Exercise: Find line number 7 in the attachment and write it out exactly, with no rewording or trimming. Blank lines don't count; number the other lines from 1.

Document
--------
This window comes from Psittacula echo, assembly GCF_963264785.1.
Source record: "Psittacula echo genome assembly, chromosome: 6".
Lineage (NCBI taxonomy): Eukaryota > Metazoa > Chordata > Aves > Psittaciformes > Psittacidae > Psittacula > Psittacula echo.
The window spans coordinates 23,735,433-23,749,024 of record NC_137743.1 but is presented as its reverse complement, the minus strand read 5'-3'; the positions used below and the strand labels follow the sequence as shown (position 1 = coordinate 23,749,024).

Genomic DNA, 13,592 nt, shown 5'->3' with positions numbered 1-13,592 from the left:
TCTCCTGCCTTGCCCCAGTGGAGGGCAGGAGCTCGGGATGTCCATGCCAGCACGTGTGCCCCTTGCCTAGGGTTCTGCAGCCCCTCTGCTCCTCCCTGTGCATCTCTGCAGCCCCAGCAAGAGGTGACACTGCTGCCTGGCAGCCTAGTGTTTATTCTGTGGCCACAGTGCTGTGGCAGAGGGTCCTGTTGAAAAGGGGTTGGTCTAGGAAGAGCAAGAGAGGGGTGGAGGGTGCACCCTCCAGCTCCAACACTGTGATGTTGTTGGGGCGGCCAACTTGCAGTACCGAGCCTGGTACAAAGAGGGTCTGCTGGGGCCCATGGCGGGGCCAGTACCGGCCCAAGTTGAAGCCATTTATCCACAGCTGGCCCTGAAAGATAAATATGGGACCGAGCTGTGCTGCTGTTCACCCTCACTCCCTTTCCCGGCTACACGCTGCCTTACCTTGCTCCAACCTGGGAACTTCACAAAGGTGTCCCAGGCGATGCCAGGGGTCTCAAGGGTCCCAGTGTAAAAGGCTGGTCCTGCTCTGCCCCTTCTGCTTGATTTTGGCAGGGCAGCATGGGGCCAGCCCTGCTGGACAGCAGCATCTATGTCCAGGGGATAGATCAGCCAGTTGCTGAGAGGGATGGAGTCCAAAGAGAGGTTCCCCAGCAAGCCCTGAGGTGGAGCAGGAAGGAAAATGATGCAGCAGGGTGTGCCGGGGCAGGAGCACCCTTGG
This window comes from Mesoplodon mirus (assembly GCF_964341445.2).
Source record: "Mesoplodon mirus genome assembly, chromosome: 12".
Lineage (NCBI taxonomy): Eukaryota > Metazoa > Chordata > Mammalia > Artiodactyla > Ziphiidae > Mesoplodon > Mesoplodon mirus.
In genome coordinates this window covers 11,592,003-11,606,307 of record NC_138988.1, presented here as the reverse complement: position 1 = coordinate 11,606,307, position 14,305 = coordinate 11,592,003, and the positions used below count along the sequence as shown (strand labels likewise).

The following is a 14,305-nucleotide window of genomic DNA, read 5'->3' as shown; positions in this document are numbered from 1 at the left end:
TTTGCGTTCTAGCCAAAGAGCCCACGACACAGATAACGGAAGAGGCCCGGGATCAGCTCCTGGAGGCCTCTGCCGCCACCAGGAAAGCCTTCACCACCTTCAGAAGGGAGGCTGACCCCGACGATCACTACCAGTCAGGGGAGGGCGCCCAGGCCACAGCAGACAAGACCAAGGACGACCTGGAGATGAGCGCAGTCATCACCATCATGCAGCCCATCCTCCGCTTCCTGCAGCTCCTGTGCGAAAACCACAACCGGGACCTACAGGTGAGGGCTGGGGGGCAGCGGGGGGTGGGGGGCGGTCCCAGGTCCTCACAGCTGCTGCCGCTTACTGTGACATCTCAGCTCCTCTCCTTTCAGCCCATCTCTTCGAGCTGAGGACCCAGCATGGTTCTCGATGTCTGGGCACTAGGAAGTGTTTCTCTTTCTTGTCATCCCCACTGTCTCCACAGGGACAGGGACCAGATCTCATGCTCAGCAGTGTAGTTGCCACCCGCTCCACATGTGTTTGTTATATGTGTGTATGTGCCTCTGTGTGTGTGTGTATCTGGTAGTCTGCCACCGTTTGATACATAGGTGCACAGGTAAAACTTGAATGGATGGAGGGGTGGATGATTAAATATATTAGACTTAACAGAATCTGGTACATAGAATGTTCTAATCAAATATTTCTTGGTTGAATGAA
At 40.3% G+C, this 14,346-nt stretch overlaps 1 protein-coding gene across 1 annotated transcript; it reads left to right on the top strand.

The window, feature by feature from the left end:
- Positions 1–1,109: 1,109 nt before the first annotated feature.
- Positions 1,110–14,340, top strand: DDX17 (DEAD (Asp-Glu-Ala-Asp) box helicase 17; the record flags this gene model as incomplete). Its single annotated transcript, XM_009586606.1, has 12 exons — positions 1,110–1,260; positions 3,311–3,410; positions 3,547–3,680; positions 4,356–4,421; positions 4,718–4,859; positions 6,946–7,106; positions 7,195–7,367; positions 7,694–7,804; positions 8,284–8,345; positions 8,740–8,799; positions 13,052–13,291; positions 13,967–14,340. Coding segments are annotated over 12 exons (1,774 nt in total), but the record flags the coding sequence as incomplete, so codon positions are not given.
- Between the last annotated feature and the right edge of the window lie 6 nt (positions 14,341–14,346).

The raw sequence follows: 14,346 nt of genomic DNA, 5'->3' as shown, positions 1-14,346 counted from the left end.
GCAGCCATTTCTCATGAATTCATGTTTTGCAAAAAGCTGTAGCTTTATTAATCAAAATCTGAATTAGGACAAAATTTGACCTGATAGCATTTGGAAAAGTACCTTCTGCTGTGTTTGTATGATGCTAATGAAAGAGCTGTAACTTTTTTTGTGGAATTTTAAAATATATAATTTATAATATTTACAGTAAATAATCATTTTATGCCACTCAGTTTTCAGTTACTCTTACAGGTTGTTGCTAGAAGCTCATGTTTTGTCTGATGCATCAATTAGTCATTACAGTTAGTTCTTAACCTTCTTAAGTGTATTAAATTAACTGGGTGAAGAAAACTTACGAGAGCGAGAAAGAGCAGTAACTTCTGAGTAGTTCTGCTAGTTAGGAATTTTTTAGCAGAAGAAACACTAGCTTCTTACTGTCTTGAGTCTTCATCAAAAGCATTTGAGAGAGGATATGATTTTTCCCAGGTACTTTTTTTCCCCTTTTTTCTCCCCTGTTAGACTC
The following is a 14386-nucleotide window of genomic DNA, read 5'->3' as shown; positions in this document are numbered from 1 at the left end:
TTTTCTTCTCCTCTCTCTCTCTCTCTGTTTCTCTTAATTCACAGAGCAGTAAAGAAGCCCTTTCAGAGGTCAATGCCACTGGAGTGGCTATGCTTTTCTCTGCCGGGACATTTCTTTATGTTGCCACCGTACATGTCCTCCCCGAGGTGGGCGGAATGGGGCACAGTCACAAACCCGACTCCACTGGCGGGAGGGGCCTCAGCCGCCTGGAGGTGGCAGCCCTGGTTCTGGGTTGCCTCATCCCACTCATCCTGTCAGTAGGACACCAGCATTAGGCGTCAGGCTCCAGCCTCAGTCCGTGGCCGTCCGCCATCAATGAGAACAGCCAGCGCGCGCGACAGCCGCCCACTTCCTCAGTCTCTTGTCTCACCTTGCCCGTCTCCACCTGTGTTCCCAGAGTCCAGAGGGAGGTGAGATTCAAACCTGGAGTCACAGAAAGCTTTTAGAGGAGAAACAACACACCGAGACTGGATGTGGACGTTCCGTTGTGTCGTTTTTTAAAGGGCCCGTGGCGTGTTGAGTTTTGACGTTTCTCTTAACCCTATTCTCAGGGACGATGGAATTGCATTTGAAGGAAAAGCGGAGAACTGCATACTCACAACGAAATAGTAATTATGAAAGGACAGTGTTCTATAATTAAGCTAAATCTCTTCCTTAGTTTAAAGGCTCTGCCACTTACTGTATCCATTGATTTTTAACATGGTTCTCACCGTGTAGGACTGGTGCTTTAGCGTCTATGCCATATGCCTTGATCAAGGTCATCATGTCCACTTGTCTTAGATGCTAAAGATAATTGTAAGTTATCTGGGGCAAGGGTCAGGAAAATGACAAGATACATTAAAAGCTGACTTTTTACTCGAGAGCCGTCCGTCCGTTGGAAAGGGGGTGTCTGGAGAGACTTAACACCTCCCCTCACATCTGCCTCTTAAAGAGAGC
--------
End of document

This window comes from Mesoplodon mirus (assembly GCF_964341445.2).